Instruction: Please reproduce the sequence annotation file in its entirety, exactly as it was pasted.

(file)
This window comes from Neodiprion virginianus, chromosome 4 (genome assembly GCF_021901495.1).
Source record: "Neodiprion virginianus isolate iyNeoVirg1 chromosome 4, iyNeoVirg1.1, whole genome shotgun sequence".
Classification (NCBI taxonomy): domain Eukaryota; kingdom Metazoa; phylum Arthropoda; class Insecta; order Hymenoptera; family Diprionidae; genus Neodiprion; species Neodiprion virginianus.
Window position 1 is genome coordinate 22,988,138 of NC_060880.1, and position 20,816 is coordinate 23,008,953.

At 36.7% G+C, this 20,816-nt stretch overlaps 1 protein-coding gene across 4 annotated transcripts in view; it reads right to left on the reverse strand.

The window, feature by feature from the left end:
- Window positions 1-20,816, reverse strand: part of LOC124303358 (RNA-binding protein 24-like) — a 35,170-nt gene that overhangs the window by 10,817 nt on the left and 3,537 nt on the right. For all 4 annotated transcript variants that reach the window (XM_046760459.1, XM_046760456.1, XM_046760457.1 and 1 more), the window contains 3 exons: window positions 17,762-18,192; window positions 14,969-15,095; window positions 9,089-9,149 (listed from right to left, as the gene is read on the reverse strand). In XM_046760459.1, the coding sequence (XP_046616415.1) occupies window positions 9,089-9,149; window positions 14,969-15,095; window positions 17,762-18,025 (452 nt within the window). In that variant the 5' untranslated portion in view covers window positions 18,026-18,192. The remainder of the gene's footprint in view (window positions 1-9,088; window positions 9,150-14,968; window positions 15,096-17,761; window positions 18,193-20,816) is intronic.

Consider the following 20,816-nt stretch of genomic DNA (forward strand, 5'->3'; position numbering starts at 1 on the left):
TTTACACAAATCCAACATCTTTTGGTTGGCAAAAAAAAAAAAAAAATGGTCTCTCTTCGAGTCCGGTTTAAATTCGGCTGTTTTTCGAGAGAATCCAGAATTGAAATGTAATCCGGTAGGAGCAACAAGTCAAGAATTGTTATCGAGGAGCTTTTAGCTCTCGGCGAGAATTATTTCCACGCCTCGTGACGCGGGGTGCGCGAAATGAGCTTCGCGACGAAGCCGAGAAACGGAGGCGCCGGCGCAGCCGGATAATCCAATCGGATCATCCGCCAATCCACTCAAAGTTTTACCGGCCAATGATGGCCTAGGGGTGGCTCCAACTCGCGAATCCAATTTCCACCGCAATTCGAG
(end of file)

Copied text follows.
This window comes from Neodiprion virginianus, chromosome 4 (genome assembly GCF_021901495.1).
Source record: "Neodiprion virginianus isolate iyNeoVirg1 chromosome 4, iyNeoVirg1.1, whole genome shotgun sequence".
Classification (NCBI taxonomy): domain Eukaryota; kingdom Metazoa; phylum Arthropoda; class Insecta; order Hymenoptera; family Diprionidae; genus Neodiprion; species Neodiprion virginianus.
Window position 1 is genome coordinate 22,988,138 of NC_060880.1, and position 20,816 is coordinate 23,008,953.

At 36.7% G+C, this 20,816-nt stretch overlaps 1 protein-coding gene across 4 annotated transcripts in view; it reads right to left on the reverse strand.

The window, feature by feature from the left end:
- Window positions 1-20,816, reverse strand: part of LOC124303358 (RNA-binding protein 24-like) — a 35,170-nt gene that overhangs the window by 10,817 nt on the left and 3,537 nt on the right. For all 4 annotated transcript variants that reach the window (XM_046760459.1, XM_046760456.1, XM_046760457.1 and 1 more), the window contains 3 exons: window positions 17,762-18,192; window positions 14,969-15,095; window positions 9,089-9,149 (listed from right to left, as the gene is read on the reverse strand). In XM_046760459.1, the coding sequence (XP_046616415.1) occupies window positions 9,089-9,149; window positions 14,969-15,095; window positions 17,762-18,025 (452 nt within the window). In that variant the 5' untranslated portion in view covers window positions 18,026-18,192. The remainder of the gene's footprint in view (window positions 1-9,088; window positions 9,150-14,968; window positions 15,096-17,761; window positions 18,193-20,816) is intronic.

Consider the following 20,816-nt stretch of genomic DNA (forward strand, 5'->3'; position numbering starts at 1 on the left):
TTTACACAAATCCAACATCTTTTGGTTGGCAAAAAAAAAAAAAAAATGGTCTCTCTTCGAGTCCGGTTTAAATTCGGCTGTTTTTCGAGAGAATCCAGAATTGAAATGTAATCCGGTAGGAGCAACAAGTCAAGAATTGTTATCGAGGAGCTTTTAGCTCTCGGCGAGAATTATTTCCACGCCTCGTGACGCGGGGTGCGCGAAATGAGCTTCGCGACGAAGCCGAGAAACGGAGGCGCCGGCGCAGCCGGATAATCCAATCGGATCATCCGCCAATCCACTCAAAGTTTTACCGGCCAATGATGGCCTAGGGGTGGCTCCAACTCGCGAATCCAATTTCCACCGCAATTCGAG